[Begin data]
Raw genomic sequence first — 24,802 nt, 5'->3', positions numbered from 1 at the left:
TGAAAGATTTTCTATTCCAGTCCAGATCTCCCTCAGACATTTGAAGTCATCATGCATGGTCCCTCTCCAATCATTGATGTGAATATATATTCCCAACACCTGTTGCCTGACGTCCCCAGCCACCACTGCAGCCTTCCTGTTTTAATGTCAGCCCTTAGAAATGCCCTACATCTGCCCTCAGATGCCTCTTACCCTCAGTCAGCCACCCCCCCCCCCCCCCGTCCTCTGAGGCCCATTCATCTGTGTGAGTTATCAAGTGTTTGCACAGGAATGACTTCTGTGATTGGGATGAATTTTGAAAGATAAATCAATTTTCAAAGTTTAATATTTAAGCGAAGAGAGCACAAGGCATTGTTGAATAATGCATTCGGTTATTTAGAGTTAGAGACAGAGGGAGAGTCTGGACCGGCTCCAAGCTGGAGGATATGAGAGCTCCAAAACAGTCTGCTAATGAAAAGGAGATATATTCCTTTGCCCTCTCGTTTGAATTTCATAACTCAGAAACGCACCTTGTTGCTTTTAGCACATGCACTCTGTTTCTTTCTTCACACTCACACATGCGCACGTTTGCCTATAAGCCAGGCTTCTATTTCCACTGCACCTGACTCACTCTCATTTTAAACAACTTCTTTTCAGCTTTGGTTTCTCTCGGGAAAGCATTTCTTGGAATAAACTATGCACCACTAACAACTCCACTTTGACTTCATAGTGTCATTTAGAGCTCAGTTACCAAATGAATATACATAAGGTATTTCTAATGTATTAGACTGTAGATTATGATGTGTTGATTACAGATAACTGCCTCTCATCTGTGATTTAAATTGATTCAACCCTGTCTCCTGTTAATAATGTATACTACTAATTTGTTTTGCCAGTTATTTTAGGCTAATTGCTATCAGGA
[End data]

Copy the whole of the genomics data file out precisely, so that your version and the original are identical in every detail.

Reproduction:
Raw genomic sequence first — 24,802 nt, 5'->3', positions numbered from 1 at the left:
TGAAAGATTTTCTATTCCAGTCCAGATCTCCCTCAGACATTTGAAGTCATCATGCATGGTCCCTCTCCAATCATTGATGTGAATATATATTCCCAACACCTGTTGCCTGACGTCCCCAGCCACCACTGCAGCCTTCCTGTTTTAATGTCAGCCCTTAGAAATGCCCTACATCTGCCCTCAGATGCCTCTTACCCTCAGTCAGCCACCCCCCCCCCCCCCCGTCCTCTGAGGCCCATTCATCTGTGTGAGTTATCAAGTGTTTGCACAGGAATGACTTCTGTGATTGGGATGAATTTTGAAAGATAAATCAATTTTCAAAGTTTAATATTTAAGCGAAGAGAGCACAAGGCATTGTTGAATAATGCATTCGGTTATTTAGAGTTAGAGACAGAGGGAGAGTCTGGACCGGCTCCAAGCTGGAGGATATGAGAGCTCCAAAACAGTCTGCTAATGAAAAGGAGATATATTCCTTTGCCCTCTCGTTTGAATTTCATAACTCAGAAACGCACCTTGTTGCTTTTAGCACATGCACTCTGTTTCTTTCTTCACACTCACACATGCGCACGTTTGCCTATAAGCCAGGCTTCTATTTCCACTGCACCTGACTCACTCTCATTTTAAACAACTTCTTTTCAGCTTTGGTTTCTCTCGGGAAAGCATTTCTTGGAATAAACTATGCACCACTAACAACTCCACTTTGACTTCATAGTGTCATTTAGAGCTCAGTTACCAAATGAATATACATAAGGTATTTCTAATGTATTAGACTGTAGATTATGATGTGTTGATTACAGATAACTGCCTCTCATCTGTGATTTAAATTGATTCAACCCTGTCTCCTGTTAATAATGTATACTACTAATTTGTTTTGCCAGTTATTTTAGGCTAATTGCTATCAGGA